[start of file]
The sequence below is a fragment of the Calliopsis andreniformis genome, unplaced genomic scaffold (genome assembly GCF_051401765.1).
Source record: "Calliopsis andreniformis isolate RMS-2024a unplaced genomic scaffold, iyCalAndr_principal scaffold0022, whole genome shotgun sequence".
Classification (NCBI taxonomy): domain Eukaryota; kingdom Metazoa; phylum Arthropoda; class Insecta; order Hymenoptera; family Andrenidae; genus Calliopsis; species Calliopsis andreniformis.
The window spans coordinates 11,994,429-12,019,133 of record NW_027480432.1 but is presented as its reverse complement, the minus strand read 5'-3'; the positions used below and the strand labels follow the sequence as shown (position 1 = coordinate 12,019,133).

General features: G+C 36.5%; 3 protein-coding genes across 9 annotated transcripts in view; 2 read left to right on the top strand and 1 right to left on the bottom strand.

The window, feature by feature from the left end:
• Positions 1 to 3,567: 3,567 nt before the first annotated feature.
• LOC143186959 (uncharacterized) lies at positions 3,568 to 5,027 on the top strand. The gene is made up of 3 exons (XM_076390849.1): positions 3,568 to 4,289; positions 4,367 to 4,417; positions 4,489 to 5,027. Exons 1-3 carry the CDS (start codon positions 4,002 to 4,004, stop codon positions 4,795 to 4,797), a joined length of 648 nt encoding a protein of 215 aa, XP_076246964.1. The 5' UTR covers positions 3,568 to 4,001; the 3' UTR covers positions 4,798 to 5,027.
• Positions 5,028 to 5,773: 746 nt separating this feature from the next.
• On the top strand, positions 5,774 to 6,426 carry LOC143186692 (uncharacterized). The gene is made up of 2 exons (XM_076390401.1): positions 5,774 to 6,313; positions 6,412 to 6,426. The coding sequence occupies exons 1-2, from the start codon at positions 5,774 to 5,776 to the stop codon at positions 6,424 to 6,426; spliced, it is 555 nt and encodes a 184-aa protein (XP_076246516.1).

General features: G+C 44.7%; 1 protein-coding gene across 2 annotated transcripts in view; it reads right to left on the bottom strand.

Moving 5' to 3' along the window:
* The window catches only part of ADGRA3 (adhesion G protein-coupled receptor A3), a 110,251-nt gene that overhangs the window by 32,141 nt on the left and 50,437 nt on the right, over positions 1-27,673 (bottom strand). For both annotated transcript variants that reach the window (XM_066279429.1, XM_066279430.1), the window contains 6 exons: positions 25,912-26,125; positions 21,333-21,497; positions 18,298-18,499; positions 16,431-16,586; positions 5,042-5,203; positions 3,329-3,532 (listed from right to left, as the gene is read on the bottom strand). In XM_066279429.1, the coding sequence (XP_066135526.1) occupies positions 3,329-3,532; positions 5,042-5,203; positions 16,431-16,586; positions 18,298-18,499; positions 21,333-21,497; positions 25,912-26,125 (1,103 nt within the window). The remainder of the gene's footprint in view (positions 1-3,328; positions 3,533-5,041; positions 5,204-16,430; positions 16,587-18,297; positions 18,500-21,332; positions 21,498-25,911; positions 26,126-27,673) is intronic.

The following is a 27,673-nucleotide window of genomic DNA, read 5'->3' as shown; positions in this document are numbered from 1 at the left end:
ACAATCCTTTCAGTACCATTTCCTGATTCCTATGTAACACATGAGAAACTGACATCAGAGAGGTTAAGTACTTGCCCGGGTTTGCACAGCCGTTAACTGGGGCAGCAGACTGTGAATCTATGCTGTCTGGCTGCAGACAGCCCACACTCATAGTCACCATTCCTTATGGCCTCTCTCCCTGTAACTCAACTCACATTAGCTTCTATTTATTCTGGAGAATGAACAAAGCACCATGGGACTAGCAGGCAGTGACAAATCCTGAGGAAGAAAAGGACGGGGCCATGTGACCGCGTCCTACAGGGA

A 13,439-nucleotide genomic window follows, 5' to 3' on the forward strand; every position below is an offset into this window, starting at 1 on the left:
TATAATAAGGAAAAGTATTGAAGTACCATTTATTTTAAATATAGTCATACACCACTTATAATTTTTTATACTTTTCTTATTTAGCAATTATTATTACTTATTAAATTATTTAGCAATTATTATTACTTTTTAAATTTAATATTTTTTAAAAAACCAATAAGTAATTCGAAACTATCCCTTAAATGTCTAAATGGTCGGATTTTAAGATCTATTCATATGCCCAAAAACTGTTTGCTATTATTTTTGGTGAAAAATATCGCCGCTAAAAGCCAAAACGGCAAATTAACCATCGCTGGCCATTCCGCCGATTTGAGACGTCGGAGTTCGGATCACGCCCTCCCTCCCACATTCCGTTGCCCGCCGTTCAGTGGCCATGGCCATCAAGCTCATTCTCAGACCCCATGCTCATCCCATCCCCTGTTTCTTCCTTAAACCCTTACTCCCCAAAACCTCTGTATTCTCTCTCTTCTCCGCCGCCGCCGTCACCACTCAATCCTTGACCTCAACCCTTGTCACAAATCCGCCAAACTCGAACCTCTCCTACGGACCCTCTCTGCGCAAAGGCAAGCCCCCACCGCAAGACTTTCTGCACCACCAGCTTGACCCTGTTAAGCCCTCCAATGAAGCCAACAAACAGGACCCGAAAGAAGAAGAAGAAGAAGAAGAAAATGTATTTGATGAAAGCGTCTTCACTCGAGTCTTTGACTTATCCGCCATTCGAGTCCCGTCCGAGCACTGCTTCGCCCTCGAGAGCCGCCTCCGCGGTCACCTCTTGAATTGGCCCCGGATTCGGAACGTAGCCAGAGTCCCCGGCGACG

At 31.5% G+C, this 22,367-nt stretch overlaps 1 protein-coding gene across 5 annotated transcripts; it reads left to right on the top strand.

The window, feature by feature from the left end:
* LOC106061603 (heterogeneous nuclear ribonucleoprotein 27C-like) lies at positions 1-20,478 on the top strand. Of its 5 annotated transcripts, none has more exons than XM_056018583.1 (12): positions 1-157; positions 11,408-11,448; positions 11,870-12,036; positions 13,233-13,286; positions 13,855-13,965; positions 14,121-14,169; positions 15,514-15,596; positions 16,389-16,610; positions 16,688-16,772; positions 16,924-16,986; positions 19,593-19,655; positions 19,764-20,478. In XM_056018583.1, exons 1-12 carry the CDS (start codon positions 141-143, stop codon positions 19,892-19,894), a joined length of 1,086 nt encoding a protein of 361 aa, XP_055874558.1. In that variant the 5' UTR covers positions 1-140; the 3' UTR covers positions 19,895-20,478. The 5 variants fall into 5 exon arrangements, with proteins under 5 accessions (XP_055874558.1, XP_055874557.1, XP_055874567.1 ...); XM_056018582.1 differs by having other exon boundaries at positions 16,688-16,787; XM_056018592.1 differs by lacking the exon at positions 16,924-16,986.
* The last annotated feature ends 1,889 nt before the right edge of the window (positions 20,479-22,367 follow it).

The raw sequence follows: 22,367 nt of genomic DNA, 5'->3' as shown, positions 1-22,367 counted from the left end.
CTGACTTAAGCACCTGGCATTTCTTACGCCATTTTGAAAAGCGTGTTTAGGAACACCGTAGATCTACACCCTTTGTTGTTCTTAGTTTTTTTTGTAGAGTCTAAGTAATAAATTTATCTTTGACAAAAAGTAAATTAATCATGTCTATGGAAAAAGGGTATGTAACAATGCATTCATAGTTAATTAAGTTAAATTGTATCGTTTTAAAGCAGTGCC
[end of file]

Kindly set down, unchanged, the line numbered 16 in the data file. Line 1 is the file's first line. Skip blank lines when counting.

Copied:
A 13,439-nucleotide genomic window follows, 5' to 3' on the forward strand; every position below is an offset into this window, starting at 1 on the left: